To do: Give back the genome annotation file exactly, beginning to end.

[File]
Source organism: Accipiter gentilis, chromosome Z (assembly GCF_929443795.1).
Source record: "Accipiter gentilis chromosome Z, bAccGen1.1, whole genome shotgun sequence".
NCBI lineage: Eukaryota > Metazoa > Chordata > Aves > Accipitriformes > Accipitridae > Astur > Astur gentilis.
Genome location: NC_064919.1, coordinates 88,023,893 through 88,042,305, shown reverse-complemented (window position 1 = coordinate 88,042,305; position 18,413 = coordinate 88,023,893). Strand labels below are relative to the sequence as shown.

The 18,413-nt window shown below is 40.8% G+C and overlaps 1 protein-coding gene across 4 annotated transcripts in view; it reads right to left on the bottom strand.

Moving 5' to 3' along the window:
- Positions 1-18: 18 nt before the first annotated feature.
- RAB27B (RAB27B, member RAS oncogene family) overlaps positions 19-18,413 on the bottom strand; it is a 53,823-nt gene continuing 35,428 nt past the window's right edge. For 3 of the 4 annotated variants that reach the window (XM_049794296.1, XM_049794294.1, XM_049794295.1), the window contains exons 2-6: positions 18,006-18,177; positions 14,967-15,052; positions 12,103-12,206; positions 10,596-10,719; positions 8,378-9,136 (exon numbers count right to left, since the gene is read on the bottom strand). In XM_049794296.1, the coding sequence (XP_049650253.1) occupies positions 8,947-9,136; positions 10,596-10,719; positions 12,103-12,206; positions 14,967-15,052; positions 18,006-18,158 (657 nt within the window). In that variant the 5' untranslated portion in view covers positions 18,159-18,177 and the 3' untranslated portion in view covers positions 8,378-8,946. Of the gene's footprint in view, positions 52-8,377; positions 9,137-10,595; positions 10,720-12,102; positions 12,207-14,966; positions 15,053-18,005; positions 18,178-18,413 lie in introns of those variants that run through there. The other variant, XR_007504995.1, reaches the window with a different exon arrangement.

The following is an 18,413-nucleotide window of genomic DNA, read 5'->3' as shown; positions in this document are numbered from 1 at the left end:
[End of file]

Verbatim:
Source organism: Accipiter gentilis, chromosome Z (assembly GCF_929443795.1).
Source record: "Accipiter gentilis chromosome Z, bAccGen1.1, whole genome shotgun sequence".
NCBI lineage: Eukaryota > Metazoa > Chordata > Aves > Accipitriformes > Accipitridae > Astur > Astur gentilis.
Genome location: NC_064919.1, coordinates 88,023,893 through 88,042,305, shown reverse-complemented (window position 1 = coordinate 88,042,305; position 18,413 = coordinate 88,023,893). Strand labels below are relative to the sequence as shown.

The 18,413-nt window shown below is 40.8% G+C and overlaps 1 protein-coding gene across 4 annotated transcripts in view; it reads right to left on the bottom strand.

Moving 5' to 3' along the window:
- Positions 1-18: 18 nt before the first annotated feature.
- RAB27B (RAB27B, member RAS oncogene family) overlaps positions 19-18,413 on the bottom strand; it is a 53,823-nt gene continuing 35,428 nt past the window's right edge. For 3 of the 4 annotated variants that reach the window (XM_049794296.1, XM_049794294.1, XM_049794295.1), the window contains exons 2-6: positions 18,006-18,177; positions 14,967-15,052; positions 12,103-12,206; positions 10,596-10,719; positions 8,378-9,136 (exon numbers count right to left, since the gene is read on the bottom strand). In XM_049794296.1, the coding sequence (XP_049650253.1) occupies positions 8,947-9,136; positions 10,596-10,719; positions 12,103-12,206; positions 14,967-15,052; positions 18,006-18,158 (657 nt within the window). In that variant the 5' untranslated portion in view covers positions 18,159-18,177 and the 3' untranslated portion in view covers positions 8,378-8,946. Of the gene's footprint in view, positions 52-8,377; positions 9,137-10,595; positions 10,720-12,102; positions 12,207-14,966; positions 15,053-18,005; positions 18,178-18,413 lie in introns of those variants that run through there. The other variant, XR_007504995.1, reaches the window with a different exon arrangement.

The following is an 18,413-nucleotide window of genomic DNA, read 5'->3' as shown; positions in this document are numbered from 1 at the left end: